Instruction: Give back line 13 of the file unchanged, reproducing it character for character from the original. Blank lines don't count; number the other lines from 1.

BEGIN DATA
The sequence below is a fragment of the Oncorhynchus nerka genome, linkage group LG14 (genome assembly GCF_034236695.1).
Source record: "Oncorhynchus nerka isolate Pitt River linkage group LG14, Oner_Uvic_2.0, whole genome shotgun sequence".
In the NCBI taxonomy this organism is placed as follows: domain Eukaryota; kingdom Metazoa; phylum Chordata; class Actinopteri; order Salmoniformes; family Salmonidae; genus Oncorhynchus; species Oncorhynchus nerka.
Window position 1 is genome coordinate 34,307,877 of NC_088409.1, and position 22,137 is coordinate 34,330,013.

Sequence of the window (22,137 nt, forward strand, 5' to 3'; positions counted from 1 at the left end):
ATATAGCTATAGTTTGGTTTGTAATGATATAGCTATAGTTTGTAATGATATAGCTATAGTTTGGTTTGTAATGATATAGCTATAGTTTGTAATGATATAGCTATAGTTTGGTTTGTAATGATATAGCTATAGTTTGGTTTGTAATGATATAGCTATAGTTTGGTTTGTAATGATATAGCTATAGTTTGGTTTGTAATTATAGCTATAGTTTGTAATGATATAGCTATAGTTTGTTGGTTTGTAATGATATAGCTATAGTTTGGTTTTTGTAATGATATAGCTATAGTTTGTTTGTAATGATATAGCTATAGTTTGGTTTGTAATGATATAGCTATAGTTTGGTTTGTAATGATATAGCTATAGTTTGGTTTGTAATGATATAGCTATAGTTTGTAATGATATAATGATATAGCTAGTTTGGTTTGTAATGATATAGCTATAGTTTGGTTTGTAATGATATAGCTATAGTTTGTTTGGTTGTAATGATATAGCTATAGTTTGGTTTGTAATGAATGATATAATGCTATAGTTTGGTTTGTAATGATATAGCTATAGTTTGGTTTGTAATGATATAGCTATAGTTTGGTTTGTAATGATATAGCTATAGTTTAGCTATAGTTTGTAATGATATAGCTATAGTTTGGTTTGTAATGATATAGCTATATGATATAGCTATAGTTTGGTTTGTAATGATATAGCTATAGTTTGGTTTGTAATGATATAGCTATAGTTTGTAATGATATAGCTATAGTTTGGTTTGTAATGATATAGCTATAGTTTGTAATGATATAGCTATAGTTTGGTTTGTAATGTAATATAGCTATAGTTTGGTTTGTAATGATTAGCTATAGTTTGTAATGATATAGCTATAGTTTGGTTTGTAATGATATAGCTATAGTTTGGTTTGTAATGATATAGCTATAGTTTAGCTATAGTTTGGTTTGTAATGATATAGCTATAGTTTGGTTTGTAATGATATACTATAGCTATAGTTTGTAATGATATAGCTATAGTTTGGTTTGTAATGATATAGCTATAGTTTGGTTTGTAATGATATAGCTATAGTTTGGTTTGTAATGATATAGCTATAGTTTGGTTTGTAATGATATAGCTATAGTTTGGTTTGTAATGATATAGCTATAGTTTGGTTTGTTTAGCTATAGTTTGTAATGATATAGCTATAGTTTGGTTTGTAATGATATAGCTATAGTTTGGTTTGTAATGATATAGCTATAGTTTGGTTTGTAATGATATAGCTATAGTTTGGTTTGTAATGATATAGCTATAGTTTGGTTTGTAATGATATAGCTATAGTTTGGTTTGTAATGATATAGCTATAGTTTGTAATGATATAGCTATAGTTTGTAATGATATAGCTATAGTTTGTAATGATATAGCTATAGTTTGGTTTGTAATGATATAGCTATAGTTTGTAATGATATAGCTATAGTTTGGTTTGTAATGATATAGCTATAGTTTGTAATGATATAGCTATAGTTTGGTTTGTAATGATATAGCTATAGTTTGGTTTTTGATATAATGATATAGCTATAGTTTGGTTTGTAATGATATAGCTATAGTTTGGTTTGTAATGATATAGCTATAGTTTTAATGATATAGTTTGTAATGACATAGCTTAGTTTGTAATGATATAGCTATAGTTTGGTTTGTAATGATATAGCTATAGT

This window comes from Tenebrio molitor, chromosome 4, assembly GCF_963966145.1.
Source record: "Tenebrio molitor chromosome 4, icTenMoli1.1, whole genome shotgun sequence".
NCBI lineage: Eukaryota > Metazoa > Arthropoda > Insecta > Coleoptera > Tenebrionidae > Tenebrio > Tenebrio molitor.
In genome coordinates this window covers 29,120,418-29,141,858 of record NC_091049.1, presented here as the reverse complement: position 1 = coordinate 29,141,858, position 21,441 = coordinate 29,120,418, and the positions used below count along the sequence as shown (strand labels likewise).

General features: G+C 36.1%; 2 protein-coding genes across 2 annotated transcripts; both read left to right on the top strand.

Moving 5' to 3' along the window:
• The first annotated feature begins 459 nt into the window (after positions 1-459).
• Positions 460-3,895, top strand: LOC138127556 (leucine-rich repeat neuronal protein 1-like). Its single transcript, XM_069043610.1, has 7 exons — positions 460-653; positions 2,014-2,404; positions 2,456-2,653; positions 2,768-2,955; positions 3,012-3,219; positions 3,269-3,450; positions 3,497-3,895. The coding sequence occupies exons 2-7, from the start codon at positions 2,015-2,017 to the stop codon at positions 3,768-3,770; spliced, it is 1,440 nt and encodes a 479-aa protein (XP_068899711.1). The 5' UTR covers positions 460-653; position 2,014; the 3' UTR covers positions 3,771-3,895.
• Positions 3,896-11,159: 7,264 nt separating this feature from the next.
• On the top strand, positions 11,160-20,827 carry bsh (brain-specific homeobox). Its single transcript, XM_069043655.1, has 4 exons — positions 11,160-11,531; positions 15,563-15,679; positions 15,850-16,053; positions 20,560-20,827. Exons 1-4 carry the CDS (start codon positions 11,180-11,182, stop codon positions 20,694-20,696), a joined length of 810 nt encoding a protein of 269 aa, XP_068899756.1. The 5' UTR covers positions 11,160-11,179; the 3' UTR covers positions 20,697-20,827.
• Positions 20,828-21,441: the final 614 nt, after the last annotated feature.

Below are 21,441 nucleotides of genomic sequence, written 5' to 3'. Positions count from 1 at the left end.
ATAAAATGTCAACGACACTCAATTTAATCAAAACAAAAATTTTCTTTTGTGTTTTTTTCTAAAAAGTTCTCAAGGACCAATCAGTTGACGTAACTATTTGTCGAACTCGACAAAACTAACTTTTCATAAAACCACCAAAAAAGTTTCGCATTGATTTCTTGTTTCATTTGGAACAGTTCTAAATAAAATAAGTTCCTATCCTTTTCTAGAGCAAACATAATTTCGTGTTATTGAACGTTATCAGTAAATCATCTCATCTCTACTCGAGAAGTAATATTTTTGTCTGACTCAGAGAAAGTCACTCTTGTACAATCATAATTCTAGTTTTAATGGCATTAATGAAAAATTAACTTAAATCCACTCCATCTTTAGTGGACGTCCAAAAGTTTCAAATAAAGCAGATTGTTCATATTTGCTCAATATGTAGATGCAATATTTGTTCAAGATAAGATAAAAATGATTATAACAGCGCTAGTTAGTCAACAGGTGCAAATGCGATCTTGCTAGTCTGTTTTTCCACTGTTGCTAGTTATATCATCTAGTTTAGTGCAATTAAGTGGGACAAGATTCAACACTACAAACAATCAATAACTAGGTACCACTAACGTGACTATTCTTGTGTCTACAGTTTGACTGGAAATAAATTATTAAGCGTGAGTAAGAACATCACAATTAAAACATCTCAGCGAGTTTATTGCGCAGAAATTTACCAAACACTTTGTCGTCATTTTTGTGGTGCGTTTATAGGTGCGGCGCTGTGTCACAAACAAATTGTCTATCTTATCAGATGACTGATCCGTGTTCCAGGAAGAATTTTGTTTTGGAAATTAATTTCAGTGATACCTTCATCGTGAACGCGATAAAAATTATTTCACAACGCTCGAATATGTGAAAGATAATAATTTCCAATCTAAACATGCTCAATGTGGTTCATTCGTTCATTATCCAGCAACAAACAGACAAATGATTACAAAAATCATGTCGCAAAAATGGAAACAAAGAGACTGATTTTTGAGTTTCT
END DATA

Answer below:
• The first annotated feature begins 459 nt into the window (after positions 1-459).